Immuno-oncology, Results

Roche’s IMpower 132 hits on progression-free survival, but Merck remains in control — for now — on frontline lung cancer

Roche just leaped forward in the rankings of the big league lung cancer game. But they’re still not ready yet to challenge a dominant Merck.

The pharma giant reported this morning that its IMpower 132 trial — a combination of its PD-L1 Tecentriq and chemo — scored promising progressive-free survival data among patients with frontline cases of non-squamous non-small cell lung cancer.

The trial, though, has not yet hit success in overall survival, leaving Merck’s dominant combination of Keytruda and chemo clearly out front. Researchers will continue to follow the more than 500 patients in the study, in bad need of a significant readout for OS.

Severin Schwan

Without it, they remain just another bystander.

Evercore ISI analyst Umer Raffat hit that point in a research note out Thursday morning. Comparing timelines, he says it seems clear that Keytruda is out front of the Tecentriq combo rival. He adds: “(T)he competitor readouts have continued to solidify MRK’s leadership in 1L lung.”

We don’t know the data yet, but you can be sure analysts will closely measure every result that comes out of IMpower 132, one of the top competitive trials in the immuno-oncology field. In a recent meeting with Bernstein analyst Tim Anderson, Roche CEO Severin Schwan noted that:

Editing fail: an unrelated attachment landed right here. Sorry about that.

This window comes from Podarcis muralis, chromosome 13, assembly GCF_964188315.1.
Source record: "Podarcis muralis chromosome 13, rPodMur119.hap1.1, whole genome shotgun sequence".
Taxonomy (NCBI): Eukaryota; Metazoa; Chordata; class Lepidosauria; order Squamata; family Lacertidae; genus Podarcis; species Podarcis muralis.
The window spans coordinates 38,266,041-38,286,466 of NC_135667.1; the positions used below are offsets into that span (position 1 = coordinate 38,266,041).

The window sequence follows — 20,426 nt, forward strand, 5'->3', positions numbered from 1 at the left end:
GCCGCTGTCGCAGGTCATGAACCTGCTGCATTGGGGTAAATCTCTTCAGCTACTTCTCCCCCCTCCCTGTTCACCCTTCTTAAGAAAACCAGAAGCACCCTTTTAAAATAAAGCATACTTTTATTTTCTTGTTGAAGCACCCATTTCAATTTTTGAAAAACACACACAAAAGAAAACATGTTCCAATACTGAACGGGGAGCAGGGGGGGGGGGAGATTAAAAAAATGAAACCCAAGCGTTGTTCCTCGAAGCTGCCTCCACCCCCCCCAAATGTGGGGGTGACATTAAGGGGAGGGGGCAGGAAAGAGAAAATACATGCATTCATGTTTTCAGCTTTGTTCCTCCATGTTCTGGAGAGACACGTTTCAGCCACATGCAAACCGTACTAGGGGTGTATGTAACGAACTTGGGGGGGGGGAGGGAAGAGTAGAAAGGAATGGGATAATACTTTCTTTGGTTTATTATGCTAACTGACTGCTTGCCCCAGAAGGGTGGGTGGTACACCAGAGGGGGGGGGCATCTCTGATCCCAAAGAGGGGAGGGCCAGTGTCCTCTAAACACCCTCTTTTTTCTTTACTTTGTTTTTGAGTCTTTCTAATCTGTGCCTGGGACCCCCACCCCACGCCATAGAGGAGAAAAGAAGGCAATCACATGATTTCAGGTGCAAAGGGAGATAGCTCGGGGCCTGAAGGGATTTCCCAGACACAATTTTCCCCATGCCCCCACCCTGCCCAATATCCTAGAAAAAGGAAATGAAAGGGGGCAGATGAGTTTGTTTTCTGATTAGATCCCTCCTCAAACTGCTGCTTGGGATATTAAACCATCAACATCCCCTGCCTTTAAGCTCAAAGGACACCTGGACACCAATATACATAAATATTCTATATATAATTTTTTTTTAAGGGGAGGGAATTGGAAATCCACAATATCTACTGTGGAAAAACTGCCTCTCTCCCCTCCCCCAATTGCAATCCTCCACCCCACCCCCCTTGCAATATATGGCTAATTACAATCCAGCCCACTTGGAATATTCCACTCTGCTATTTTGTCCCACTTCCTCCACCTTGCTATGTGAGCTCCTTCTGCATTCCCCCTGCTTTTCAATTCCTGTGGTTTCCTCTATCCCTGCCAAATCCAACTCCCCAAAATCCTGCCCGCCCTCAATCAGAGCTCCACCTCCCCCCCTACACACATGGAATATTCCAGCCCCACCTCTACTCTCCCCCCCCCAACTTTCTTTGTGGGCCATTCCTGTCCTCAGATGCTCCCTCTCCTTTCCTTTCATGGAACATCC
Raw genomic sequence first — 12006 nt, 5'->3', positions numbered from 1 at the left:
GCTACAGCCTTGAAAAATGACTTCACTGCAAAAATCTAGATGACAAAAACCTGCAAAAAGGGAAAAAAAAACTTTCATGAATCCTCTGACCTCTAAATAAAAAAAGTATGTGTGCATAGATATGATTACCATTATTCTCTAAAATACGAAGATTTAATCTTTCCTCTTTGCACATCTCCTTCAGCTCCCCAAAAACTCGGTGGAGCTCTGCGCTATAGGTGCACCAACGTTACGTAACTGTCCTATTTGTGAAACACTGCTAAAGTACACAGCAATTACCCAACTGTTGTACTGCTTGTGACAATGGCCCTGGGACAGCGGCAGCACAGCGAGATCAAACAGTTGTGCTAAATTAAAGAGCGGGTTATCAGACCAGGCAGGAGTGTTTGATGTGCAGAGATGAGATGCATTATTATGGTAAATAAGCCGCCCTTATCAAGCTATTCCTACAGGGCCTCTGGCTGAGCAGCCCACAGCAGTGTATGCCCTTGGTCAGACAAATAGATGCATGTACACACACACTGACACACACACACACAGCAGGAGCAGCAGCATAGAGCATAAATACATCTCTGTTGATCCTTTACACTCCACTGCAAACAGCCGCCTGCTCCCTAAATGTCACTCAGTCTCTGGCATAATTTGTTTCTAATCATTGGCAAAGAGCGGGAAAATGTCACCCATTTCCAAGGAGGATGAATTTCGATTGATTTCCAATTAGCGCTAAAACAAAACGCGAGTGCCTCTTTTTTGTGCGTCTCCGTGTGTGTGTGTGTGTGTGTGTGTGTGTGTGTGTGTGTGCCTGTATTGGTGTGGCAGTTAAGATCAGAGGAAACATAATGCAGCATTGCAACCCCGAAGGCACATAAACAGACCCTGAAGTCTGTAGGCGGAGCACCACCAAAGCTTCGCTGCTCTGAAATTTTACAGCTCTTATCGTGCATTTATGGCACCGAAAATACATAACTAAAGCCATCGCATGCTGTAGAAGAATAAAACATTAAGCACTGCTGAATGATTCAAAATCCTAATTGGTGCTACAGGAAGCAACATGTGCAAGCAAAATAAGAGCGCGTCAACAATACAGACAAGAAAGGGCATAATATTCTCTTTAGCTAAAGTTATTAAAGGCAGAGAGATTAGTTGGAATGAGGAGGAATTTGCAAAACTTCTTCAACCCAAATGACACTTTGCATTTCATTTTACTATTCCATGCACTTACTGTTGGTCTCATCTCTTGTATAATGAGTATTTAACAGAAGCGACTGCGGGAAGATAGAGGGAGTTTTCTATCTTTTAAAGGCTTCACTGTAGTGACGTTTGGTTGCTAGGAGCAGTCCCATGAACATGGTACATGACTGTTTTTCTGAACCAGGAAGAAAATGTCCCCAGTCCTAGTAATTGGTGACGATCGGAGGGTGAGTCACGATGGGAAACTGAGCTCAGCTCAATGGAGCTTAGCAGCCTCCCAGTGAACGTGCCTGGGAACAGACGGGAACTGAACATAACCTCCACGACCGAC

Keytruda is ahead, but depending on how various trials read out, ROG could be back in the game, particularly with IMpower 132.

Roche, though, is ready to talk about an approval now.

Sandra Horning

“The IMpower132 study showed TECENTRIQ plus chemotherapy prolonged the time people with this type of advanced lung cancer lived without their disease worsening. We will discuss these results with health authorities,” said Roche CMO Sandra Horning in a prepared statement.

Up to now, Bristol-Myers Squibb has been Merck’s chief competition. But Bristol-Myers’ approach to frontline lung cancer involves treating them with a combination of Opdivo and Yervoy after identifying patients with a high tumor mutation burden, which so far remains difficult to do. Bristol’s researchers are a long way from giving up on this, but they also have a long way to go before they can convince most analysts that they have a shot of taking on Merck.

For now, checkpoints plus chemo remain the way to go in this big cancer field. 


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